Mismanagement of forages can contribute up to 30% shrink on some farms, however, some farmers are able to manage their forage shrink to as low as 5%1, 3. Keeping forage shrink to less than 10% is a good goal1, 3. Some commercial feed mills attain a 1% grain/concentrate shrink but many livestock farms have grain/concentrate shrink of 10% or more1, 3. Attaining less than a 5% grain/concentrate shrink on a livestock farm would be a good goal1. Knowing the actual amount of feed shrink on a given farm is difficult without a scale system weighing everything coming in and going out, and having a detailed data management system. Following is a summary of various areas of potential feed shrink1, 2, 3.

Forages

Feed center and TMR

Barn

Silage pile with smooth face and clean floor

P balance difference by reducing feed shrink 5%:

Based on the referenced research it is logical to assume that many livestock farms have an opportunity to reduce feed shrink and a 5% improvement in feed shrink would be an attainable goal for many. Let us assume that we could reduce feed shrink on this dairy farm by 5%. We calculate a 5% reduction of purchased grain, concentrates, and forages. We also calculate the additional feed we would have available when not losing 5% of our homegrown forages which further reduces purchasing of forages. The P density of the concentrates is variable and is more than double that in the forages. The table below illustrates the results of reducing all feeds by 5%.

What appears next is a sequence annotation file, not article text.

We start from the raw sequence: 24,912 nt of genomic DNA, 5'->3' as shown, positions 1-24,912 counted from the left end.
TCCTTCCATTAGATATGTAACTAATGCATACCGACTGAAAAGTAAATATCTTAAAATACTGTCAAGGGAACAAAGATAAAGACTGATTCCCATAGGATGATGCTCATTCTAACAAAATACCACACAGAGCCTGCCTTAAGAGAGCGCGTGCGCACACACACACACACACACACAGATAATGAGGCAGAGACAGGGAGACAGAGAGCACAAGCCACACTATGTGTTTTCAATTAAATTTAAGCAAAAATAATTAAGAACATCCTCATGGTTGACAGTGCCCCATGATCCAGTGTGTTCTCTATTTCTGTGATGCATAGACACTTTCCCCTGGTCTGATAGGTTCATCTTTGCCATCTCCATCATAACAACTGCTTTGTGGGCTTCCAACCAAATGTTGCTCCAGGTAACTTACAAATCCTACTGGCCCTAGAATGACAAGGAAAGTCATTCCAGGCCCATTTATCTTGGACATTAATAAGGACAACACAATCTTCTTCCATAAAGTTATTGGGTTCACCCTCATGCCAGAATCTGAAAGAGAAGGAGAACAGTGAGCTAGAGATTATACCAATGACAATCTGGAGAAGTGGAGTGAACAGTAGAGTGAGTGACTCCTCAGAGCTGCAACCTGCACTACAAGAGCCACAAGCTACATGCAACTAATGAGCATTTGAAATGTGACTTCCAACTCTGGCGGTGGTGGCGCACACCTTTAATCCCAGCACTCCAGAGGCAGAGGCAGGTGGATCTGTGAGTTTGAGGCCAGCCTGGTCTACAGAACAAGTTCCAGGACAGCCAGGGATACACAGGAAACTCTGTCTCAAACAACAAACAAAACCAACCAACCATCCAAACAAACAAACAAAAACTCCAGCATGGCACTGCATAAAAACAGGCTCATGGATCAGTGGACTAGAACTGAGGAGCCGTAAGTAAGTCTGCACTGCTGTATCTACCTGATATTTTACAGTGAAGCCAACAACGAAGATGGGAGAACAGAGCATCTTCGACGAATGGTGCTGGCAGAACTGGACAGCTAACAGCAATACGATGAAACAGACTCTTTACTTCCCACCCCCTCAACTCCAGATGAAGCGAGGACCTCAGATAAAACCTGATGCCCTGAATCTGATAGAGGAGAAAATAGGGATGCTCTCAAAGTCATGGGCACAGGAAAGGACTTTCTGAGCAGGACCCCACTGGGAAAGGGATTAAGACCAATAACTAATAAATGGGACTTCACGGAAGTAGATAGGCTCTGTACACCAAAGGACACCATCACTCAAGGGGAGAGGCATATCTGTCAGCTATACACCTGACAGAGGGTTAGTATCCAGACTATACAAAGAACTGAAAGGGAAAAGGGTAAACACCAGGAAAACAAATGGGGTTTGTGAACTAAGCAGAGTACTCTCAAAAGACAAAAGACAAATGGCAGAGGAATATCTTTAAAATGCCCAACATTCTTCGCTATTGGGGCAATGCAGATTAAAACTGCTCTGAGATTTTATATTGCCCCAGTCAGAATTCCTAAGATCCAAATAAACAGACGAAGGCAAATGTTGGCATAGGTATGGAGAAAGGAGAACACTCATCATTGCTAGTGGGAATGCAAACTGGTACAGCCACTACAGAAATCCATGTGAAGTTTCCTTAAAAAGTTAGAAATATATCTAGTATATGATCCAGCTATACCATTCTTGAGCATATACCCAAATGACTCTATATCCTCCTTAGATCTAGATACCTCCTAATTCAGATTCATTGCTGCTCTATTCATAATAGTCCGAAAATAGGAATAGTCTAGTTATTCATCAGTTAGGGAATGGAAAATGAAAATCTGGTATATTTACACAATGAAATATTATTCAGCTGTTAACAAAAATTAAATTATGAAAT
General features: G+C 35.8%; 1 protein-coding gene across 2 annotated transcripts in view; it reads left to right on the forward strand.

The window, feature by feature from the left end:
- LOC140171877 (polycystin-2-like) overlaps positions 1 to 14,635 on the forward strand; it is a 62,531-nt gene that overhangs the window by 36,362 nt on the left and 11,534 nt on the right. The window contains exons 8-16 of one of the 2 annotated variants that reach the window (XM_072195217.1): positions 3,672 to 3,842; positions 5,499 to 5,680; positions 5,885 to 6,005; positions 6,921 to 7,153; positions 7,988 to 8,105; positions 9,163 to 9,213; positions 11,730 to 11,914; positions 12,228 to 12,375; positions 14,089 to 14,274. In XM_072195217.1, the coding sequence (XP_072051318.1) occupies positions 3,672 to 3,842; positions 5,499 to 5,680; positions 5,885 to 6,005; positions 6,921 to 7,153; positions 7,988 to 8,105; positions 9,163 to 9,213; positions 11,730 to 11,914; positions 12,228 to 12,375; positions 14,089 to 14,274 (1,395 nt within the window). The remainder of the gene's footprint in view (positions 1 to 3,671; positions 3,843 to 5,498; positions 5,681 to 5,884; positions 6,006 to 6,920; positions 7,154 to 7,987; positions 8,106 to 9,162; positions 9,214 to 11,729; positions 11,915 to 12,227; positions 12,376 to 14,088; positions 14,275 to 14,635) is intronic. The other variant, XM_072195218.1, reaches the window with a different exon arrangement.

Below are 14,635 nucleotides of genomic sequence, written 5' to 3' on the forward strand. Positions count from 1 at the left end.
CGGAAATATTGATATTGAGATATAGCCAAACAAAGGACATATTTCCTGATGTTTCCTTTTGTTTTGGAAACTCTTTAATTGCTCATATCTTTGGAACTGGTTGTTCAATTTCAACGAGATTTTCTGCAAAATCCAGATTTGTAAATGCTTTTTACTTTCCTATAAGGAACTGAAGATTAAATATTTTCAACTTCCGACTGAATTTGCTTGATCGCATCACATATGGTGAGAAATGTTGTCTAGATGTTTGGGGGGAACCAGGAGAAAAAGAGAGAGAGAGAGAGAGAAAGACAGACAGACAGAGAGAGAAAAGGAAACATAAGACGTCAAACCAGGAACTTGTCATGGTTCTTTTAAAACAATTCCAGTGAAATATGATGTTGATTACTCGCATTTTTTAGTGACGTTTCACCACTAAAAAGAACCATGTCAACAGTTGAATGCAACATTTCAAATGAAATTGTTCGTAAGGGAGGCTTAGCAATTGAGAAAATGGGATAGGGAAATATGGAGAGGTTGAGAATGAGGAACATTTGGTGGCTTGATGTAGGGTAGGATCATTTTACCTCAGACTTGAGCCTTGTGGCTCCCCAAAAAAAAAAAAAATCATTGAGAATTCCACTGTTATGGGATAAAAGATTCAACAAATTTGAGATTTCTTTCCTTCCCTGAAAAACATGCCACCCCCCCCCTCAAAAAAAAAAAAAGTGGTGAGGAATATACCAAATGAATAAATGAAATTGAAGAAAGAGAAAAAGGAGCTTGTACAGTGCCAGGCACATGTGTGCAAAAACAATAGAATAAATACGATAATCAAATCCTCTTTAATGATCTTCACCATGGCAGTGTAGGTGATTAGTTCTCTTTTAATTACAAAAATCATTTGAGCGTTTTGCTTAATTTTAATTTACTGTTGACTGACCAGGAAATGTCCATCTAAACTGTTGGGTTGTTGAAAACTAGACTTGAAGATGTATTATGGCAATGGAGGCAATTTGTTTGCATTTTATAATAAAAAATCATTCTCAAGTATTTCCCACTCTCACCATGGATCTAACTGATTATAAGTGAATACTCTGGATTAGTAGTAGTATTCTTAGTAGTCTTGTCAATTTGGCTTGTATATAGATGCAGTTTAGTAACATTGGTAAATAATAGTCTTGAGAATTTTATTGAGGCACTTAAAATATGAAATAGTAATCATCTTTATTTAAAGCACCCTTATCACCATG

Phosphorus Balance

Phosphorus (lb.)

Ratios

P Source Imports Exports Excess
Animals 0 1317 Harvested Acres Animal Units Ratio
Forages 2869 0 545 636 0.86
Grains 712 0
Protein/Minerals 16,242 0 Excess P (lb.) Harvested Acres Ratio
Bedding 1659 0 10,562 545 19.4
Fertilizer 0 0
Milk 0 4933 Excess P (lb.) Animal Units Ratio
Manure 0 4670 12,361 636 19.4
Total P 21,482 10,920 10,562 10,562 636 16.6

In comparing the two tables above, we see that with the reduction in feed shrink by 5%, we reduced the excess P per harvested acre by 3.3 lb. and the excess P per animal unit by 2.8 lb. Because this farm is far out of P import/export balance, it will take multiple strategies to bring it into balance and stabilize the soil test values. Reduction in feed waste can contribute to that rebalancing.

Economic analysis:

Reducing the shrink of all the feeds by 5% has a significant impact on farm profitability. Economic values obviously vary with market prices; the values used here are a reflection of prices mid-2015.

Annual economic returns from reducing shrink by 5%

Total savings this farm Savings/Animal Unit Savings for a 100-cow dairy
Forages $8,300 $13 $2,500
Grain and concentrate $27,000 $43 $8,200
Total $35,300 $56 $10,700

Conclusions:

  1. Some feed shrink on livestock facilities is inevitable.
  2. Some producers have more feed shrink than others.
  3. Most feed shrink will end-up in the manure system and then on the fields, increasing soil P test values.
  4. Reducing feed shrink can reduce P imports into a livestock farm system, reducing costs.
  5. Improvements to minimize feed shrink may require facility or equipment improvements, or may require more attention to daily details.

References:

  1. Brouk, B. 2009. "Don't let Shrink Kill You with High Feed Prices". Western Dairy News, August 2009.
  2. Clark, J. Holmes, B, Muck, R. 2008. "Feedout Losses from Forage Storage Systems". University of Wisconsin Focus on Forage.
  3. Greene, D. 2014. "Shrink Management: Reducing Storage Losses". Diamond V Dairy Advisor, May 2014.